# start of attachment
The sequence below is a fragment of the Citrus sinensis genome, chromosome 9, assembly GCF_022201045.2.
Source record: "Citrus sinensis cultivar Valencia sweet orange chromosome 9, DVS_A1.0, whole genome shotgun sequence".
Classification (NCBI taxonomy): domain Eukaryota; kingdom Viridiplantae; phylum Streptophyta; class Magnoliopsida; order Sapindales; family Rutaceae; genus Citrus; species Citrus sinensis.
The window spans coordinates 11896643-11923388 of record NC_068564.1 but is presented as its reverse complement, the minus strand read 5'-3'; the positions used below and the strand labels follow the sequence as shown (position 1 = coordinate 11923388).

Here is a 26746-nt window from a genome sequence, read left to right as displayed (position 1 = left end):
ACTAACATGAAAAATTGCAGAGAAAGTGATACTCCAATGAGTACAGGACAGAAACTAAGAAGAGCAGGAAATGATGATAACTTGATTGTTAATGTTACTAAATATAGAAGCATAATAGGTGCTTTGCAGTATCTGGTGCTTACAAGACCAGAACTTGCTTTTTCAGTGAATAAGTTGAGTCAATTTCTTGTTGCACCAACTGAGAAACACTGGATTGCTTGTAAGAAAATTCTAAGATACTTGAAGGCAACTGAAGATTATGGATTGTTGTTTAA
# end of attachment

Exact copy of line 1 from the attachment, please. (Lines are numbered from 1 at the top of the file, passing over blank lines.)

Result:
The sequence below is a fragment of the Citrus sinensis genome, chromosome 9, assembly GCF_022201045.2.